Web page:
This is a study of the experiences of mentally ill World War I servicemen in England. It follows their medical and psychiatric treatment during and after the war and their dealings with the Ministry of Pensions in particular.
At first blush, this may appear to be a dry and academic subject, but author Peter Barham shows that he cares about the people concerned. He does this not by engaging in polemic, but by trying to tell the stories of these “forgotten” men as fully as possible, from hospital admission records, service records, intake interviews, and family correspondence or, when available, appeals to such bodies as the Ministry of Pensions from the serviceman himself.
Barham retains the original clinical language of the times, which includes “lunatic” and “imbecile” and other words that strike 21st century readers as unkind at best and unprofessional at worst. Nevertheless, such terms appear to have been in common use. For example, intake notes at a facility called Netley D Block (Imbecile Ward), which served as a clearinghouse, include entries such as: “He is dull, plaintive and stupid. Speech thick.” “Idiot.” “He presents the type of low-class defective. He squints. His features are asymmetrical. Has a stammer in his speech. Says he cannot drill… His attitude and manner are not convincing. Much of this is a put on.” (p. 52)
While the issue of what was called at the time “shell shock” comes up, the book deals with the broader issue of mental illness in serviceman and ex-servicemen. One of the things Barham asserts is that public sentiment had an effect on the policy of the government toward mentally ill ex-servicemen. There had been a feeling that mental illness was due to moral failing, but the public also felt that men who “lost their minds” in service to their country were owed something in return in the form of disability pensions. Next came the issue of whether the mental illness was due to their military service or whether it was “constitutional,” i.e., whether the serviceman was insane to begin with, had a family history of insanity and so forth or some mixture of the two. This was not a simple matter. Factors such as class, rank and family members or (for the lucky ones) members of parliament advocating for the serviceman in question could help determine outcome.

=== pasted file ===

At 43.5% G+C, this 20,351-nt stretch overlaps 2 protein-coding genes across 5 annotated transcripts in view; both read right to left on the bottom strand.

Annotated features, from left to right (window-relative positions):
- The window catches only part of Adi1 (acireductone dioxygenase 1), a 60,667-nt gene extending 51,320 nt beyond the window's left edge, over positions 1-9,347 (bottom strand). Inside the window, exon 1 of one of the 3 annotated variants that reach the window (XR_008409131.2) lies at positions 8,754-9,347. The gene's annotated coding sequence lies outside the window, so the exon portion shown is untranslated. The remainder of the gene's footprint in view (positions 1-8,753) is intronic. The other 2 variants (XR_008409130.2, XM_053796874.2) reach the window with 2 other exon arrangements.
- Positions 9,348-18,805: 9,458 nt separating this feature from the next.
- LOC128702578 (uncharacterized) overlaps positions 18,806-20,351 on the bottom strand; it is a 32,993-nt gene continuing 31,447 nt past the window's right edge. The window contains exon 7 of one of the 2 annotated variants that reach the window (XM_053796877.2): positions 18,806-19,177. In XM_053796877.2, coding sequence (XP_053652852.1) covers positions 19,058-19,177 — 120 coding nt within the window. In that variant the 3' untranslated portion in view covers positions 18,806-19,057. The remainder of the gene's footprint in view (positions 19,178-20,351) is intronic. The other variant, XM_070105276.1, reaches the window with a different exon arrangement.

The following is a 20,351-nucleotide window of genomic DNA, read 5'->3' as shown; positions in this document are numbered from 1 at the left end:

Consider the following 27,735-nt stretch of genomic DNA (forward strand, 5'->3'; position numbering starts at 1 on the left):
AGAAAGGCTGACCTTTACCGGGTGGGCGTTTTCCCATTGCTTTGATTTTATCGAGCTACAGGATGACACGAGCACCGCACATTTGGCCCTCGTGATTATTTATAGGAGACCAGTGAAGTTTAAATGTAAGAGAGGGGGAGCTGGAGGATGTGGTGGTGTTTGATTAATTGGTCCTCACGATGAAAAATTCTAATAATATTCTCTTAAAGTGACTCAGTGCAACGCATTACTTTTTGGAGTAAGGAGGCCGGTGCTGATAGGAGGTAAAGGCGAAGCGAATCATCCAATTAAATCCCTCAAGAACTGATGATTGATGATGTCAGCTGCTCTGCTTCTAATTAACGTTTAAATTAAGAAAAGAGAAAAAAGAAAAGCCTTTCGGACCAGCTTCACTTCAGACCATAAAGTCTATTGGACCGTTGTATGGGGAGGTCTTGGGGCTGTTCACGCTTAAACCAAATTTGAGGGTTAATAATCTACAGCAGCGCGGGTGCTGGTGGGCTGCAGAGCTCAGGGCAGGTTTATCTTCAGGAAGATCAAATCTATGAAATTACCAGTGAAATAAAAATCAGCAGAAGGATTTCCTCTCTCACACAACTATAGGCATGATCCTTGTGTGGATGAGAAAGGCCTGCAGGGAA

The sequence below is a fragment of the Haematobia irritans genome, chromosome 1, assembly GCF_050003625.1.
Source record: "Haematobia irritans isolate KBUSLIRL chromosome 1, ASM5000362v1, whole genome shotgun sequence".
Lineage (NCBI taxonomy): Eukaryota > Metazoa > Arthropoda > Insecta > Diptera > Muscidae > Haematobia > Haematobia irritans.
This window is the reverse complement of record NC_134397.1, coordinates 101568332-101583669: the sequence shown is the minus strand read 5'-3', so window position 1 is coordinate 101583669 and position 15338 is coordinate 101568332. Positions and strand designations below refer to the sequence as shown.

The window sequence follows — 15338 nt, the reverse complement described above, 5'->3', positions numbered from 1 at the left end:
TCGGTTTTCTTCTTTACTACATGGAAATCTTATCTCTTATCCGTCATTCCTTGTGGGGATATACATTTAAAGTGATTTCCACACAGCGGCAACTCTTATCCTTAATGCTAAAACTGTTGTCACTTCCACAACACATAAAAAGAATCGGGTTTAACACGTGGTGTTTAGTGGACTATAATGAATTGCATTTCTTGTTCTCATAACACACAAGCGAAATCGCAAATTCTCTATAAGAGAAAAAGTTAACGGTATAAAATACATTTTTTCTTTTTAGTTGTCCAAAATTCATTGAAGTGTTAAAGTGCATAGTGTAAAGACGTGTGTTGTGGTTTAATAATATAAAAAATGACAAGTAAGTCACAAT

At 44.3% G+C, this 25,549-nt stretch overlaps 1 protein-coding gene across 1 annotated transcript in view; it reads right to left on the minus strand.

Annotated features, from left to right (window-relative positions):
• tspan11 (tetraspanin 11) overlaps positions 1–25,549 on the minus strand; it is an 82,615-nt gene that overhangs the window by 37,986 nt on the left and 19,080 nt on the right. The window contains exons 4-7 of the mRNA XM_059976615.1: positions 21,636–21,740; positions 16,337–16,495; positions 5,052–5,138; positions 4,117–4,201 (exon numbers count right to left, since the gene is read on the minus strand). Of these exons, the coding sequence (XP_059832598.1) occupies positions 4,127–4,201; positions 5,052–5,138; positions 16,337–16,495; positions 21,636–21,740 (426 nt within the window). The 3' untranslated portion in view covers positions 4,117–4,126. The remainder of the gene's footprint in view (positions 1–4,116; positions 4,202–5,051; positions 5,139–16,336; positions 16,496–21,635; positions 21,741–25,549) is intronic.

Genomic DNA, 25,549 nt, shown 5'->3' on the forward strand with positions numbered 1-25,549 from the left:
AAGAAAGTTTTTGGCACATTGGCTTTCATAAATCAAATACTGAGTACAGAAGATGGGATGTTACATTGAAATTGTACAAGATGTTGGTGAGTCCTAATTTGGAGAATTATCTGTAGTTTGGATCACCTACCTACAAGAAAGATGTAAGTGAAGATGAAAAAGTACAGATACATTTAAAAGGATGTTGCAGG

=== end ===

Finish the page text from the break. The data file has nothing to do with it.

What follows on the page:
All of the things that one associates with more recent wars—violence toward family members, suicide, difficulty in adjusting to peacetime—are present in the population studied. Author Barham writes sometimes with poignant images and sometimes with biting sarcasm to make these people all the more immediate to the reader. A section dealing with suicide is titled “A Cap Floating on a Pond.” (p. 120) There is the story of Herbert J, who enlisted under age in August 1914 and was invalided with a diagnosis of “feeblemindedness” after receiving a head wound. He later married. In the 1960s, he was still having nightmares about day the Germans broke through the lines and he received his head wound. These nightmares became so debilitating, he feared to leave the house and at times didn’t get out of bed.
While I would have preferred a bit more population statistics in relation to what percentage of men returning from war reported mental illness, for example, I realize this is a fairly narrow study. World War I was unique in many respect in that it was modern warfare without antibiotics, that chemical weapons were used and that toward the end (indeed, it has been argued that it hastened its end), the 1918 flu pandemic attacked young adults in particular. It is nevertheless universal in some respects as to the toll modern warfare takes on the minds and bodies of the warrior.
This is a well-written, interesting book that should appeal to history buffs and perhaps to health care workers, particularly those in the mental health care field.